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    They say that we all go through the same stages of learning. I'm not so sure about my early stage. I never had any qualms about showing my stuff, although in retrospect I didn't realize how bad those efforts were. I mean, I really did some UGLY things to wood. Thankfully, my club has always been very encouraging to beginners and I gradually started seeing by example that sanding scratches, dig-ins, tear-out, and tool chatter couldn't be passed off as signs of creativity. Your bowls are light years ahead of my early efforts.
     
  11. hockenbery

    hockenbery AAW Advisor Staff Member

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    @Jamie Straw
    Ditto what Bill said. You have a good eye.
    Keep in mind each bowl you do will be better than the last because you care about the turning.

    Al
     
  12. Jamie Straw

    Jamie Straw

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    Wow, Bill, can't tell you how you've boosted my spirits! Thanks!
     
  13. Jamie Straw

    Jamie Straw

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    Thanks so much, Al. As someone who's extremely spatially challenged, confidence about shapes doesn't come naturally. I'm wearing out Raffan's Art of Turned Bowls. :D Often, though, a spirit moves me in a certain direction, and it works! so there's hope.:cool:
     
  14. john lucas

    john lucas

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    Well I'm late to this. I don't fuss about photography unless it's really bad or you plan to use the photos for entry into shows. Your photos are clear and sharp that puts you ahead of at least half the photos posted. You don't need a light tent or cube or whatever they are calling them now. I shoot most of my work with one light shining through a panel made of PVC and white nylon, or a 2x3 foot soft box and one large white reflector.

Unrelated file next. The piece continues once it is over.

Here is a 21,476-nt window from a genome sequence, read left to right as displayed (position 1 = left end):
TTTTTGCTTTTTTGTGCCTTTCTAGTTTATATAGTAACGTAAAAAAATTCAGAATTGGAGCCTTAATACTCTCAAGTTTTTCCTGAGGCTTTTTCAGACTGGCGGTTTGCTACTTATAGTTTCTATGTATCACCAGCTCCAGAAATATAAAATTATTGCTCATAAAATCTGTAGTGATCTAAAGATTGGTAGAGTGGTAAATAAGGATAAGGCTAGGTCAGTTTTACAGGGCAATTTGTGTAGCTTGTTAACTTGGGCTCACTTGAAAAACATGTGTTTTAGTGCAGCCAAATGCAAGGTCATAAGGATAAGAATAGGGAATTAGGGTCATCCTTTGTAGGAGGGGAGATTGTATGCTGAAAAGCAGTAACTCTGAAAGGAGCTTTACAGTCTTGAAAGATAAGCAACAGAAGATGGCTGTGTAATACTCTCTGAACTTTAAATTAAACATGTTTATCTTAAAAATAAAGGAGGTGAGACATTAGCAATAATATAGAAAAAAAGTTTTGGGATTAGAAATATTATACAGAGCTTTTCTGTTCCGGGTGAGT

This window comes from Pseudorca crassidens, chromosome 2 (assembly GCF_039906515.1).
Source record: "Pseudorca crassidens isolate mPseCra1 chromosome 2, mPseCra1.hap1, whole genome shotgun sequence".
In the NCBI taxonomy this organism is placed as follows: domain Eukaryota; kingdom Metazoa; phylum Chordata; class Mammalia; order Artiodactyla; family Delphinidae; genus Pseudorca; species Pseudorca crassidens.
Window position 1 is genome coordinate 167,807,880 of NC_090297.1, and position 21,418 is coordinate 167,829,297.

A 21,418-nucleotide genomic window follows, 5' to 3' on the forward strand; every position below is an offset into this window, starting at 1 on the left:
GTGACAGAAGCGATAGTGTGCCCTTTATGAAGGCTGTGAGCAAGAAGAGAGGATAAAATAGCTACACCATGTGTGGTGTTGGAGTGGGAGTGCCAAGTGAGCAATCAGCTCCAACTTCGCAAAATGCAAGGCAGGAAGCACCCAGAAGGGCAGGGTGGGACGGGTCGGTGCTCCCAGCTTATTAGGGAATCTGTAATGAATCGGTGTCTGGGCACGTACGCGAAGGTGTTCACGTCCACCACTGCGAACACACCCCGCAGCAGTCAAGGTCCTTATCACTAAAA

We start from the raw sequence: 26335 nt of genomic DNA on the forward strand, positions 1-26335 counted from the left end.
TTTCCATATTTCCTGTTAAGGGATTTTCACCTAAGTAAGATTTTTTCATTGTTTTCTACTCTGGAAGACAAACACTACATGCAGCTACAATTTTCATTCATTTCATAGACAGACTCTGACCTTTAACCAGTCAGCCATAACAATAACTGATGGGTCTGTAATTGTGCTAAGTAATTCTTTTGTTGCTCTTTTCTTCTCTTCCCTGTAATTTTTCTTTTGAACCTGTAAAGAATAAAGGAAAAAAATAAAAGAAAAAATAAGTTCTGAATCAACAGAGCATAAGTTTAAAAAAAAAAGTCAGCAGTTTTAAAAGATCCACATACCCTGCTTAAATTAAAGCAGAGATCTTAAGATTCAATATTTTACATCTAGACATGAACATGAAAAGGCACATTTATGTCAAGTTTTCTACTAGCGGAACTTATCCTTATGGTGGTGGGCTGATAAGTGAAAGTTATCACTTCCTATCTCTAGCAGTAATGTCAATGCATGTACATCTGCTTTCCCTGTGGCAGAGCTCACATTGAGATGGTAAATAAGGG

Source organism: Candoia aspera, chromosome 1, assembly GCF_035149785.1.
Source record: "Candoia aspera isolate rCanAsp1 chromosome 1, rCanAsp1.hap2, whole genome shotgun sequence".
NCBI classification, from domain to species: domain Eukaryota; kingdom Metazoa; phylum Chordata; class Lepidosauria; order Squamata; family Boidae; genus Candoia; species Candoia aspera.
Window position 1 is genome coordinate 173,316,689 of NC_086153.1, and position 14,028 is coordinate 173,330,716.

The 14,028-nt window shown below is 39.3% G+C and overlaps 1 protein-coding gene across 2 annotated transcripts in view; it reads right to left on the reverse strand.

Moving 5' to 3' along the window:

To improve your sanding slow down the wood or even stop it. Usually when you have an area that just won't sand out you can stop the lathe, sand that area by hand, and then turn the lathe back on and sand. I think what happens is the those bad areas may be just a hair below the other areas. The wood probably moves a tiny bit or perhaps the tools simply don't cut it perfectly round. When this happens and your sanding with lathe at medium or higher speeds the sandpaper simply flies over these areas. Slowing the wood down real slow often solves this problem but I've found stopping the lathe and concentrating on just those areas always solves the problem.
    Don't be afraid to show your work. I love seeing new turners work because you get to watch them grow and improve over the years. Also gives you a chance to offer advice when you see they are having problems
     
  15. Mark Hepburn

    Mark Hepburn

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    I agree with the others that these are very nice bowls, and while you will find flaws, there's a lot of good things I and others see about them..

    By the way the Chestnut is really beautiful. I like the detail on the exterior. Also, I really like the shape of the apple bowl.

    I have a Burning tool that I got at the symposium in Phoenix, but truth is I like my archival fine point marker. Cost A few bucks on Amazon, lasting a long time. And, no learning curve! :)
     
  16. Jamie Straw

    Jamie Straw